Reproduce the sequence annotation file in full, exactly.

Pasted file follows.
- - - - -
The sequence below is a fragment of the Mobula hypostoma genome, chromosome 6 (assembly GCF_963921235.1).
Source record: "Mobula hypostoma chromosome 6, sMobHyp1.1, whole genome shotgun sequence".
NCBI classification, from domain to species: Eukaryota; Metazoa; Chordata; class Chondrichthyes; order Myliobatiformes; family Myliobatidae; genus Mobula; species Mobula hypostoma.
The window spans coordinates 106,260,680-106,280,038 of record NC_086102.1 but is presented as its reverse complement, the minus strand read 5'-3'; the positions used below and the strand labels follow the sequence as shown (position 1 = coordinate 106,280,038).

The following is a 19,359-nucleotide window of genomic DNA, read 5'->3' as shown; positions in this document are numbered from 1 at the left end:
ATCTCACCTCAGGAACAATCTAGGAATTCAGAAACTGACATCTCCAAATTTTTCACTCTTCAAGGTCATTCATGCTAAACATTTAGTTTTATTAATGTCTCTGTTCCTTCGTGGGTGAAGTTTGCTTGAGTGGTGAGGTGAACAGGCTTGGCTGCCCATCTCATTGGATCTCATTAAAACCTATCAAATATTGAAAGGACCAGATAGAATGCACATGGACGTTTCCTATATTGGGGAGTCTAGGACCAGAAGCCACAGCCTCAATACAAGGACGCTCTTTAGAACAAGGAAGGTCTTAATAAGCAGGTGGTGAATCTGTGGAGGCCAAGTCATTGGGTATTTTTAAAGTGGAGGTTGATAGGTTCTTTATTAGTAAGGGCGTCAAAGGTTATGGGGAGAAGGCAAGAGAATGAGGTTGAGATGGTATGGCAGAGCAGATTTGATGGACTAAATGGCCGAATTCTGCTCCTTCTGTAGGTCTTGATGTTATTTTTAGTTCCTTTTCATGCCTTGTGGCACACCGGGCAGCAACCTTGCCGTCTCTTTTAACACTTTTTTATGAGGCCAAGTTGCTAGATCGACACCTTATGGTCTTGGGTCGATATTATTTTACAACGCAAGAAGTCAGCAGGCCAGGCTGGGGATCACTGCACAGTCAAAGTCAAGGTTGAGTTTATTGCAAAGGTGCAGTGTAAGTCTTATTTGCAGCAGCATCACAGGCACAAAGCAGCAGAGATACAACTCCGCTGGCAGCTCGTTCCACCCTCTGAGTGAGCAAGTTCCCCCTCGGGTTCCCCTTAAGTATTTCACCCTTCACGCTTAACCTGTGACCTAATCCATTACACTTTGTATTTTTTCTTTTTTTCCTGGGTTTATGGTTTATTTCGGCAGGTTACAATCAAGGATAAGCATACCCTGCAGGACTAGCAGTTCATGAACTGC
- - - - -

The sequence below is a fragment of the Mobula hypostoma genome, chromosome 6 (assembly GCF_963921235.1).
Source record: "Mobula hypostoma chromosome 6, sMobHyp1.1, whole genome shotgun sequence".
NCBI classification, from domain to species: Eukaryota; Metazoa; Chordata; class Chondrichthyes; order Myliobatiformes; family Myliobatidae; genus Mobula; species Mobula hypostoma.
The window spans coordinates 106,260,680-106,280,038 of record NC_086102.1 but is presented as its reverse complement, the minus strand read 5'-3'; the positions used below and the strand labels follow the sequence as shown (position 1 = coordinate 106,280,038).

The following is a 19,359-nucleotide window of genomic DNA, read 5'->3' as shown; positions in this document are numbered from 1 at the left end:
ATCTCACCTCAGGAACAATCTAGGAATTCAGAAACTGACATCTCCAAATTTTTCACTCTTCAAGGTCATTCATGCTAAACATTTAGTTTTATTAATGTCTCTGTTCCTTCGTGGGTGAAGTTTGCTTGAGTGGTGAGGTGAACAGGCTTGGCTGCCCATCTCATTGGATCTCATTAAAACCTATCAAATATTGAAAGGACCAGATAGAATGCACATGGACGTTTCCTATATTGGGGAGTCTAGGACCAGAAGCCACAGCCTCAATACAAGGACGCTCTTTAGAACAAGGAAGGTCTTAATAAGCAGGTGGTGAATCTGTGGAGGCCAAGTCATTGGGTATTTTTAAAGTGGAGGTTGATAGGTTCTTTATTAGTAAGGGCGTCAAAGGTTATGGGGAGAAGGCAAGAGAATGAGGTTGAGATGGTATGGCAGAGCAGATTTGATGGACTAAATGGCCGAATTCTGCTCCTTCTGTAGGTCTTGATGTTATTTTTAGTTCCTTTTCATGCCTTGTGGCACACCGGGCAGCAACCTTGCCGTCTCTTTTAACACTTTTTTATGAGGCCAAGTTGCTAGATCGACACCTTATGGTCTTGGGTCGATATTATTTTACAACGCAAGAAGTCAGCAGGCCAGGCTGGGGATCACTGCACAGTCAAAGTCAAGGTTGAGTTTATTGCAAAGGTGCAGTGTAAGTCTTATTTGCAGCAGCATCACAGGCACAAAGCAGCAGAGATACAACTCCGCTGGCAGCTCGTTCCACCCTCTGAGTGAGCAAGTTCCCCCTCGGGTTCCCCTTAAGTATTTCACCCTTCACGCTTAACCTGTGACCTAATCCATTACACTTTGTATTTTTTCTTTTTTTCCTGGGTTTATGGTTTATTTCGGCAGGTTACAATCAAGGATAAGCATACCCTGCAGGACTAGCAGTTCATGAACTGC